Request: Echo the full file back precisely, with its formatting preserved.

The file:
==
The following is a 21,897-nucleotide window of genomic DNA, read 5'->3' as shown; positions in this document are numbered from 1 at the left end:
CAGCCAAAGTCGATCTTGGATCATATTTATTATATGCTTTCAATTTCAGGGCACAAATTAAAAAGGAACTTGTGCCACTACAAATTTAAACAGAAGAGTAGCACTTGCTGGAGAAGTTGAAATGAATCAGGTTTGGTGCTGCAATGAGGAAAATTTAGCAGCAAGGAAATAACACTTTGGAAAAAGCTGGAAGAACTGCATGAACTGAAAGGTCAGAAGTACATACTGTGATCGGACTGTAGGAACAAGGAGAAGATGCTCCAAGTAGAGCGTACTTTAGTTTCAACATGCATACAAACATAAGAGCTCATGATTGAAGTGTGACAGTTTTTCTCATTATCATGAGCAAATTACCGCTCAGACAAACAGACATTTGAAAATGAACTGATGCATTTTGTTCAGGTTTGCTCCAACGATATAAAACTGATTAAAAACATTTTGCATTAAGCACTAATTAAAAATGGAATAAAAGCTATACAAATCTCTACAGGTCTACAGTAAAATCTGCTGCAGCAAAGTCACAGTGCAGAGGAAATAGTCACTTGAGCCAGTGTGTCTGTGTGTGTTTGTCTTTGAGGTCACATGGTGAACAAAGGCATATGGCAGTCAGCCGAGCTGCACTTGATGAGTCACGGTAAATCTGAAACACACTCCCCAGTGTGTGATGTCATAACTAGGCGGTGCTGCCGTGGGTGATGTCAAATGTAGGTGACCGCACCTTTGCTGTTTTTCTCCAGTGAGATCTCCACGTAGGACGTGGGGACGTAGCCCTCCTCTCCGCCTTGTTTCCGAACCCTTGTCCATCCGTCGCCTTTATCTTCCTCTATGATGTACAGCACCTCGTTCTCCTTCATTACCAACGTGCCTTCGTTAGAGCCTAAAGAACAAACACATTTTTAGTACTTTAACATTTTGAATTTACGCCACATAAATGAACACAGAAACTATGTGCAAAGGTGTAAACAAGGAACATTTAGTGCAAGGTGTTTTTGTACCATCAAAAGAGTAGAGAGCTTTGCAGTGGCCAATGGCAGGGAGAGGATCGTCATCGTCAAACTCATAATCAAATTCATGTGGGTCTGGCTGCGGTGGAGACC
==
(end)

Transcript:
The following is a 21,897-nucleotide window of genomic DNA, read 5'->3' as shown; positions in this document are numbered from 1 at the left end:
CAGCCAAAGTCGATCTTGGATCATATTTATTATATGCTTTCAATTTCAGGGCACAAATTAAAAAGGAACTTGTGCCACTACAAATTTAAACAGAAGAGTAGCACTTGCTGGAGAAGTTGAAATGAATCAGGTTTGGTGCTGCAATGAGGAAAATTTAGCAGCAAGGAAATAACACTTTGGAAAAAGCTGGAAGAACTGCATGAACTGAAAGGTCAGAAGTACATACTGTGATCGGACTGTAGGAACAAGGAGAAGATGCTCCAAGTAGAGCGTACTTTAGTTTCAACATGCATACAAACATAAGAGCTCATGATTGAAGTGTGACAGTTTTTCTCATTATCATGAGCAAATTACCGCTCAGACAAACAGACATTTGAAAATGAACTGATGCATTTTGTTCAGGTTTGCTCCAACGATATAAAACTGATTAAAAACATTTTGCATTAAGCACTAATTAAAAATGGAATAAAAGCTATACAAATCTCTACAGGTCTACAGTAAAATCTGCTGCAGCAAAGTCACAGTGCAGAGGAAATAGTCACTTGAGCCAGTGTGTCTGTGTGTGTTTGTCTTTGAGGTCACATGGTGAACAAAGGCATATGGCAGTCAGCCGAGCTGCACTTGATGAGTCACGGTAAATCTGAAACACACTCCCCAGTGTGTGATGTCATAACTAGGCGGTGCTGCCGTGGGTGATGTCAAATGTAGGTGACCGCACCTTTGCTGTTTTTCTCCAGTGAGATCTCCACGTAGGACGTGGGGACGTAGCCCTCCTCTCCGCCTTGTTTCCGAACCCTTGTCCATCCGTCGCCTTTATCTTCCTCTATGATGTACAGCACCTCGTTCTCCTTCATTACCAACGTGCCTTCGTTAGAGCCTAAAGAACAAACACATTTTTAGTACTTTAACATTTTGAATTTACGCCACATAAATGAACACAGAAACTATGTGCAAAGGTGTAAACAAGGAACATTTAGTGCAAGGTGTTTTTGTACCATCAAAAGAGTAGAGAGCTTTGCAGTGGCCAATGGCAGGGAGAGGATCGTCATCGTCAAACTCATAATCAAATTCATGTGGGTCTGGCTGCGGTGGAGACC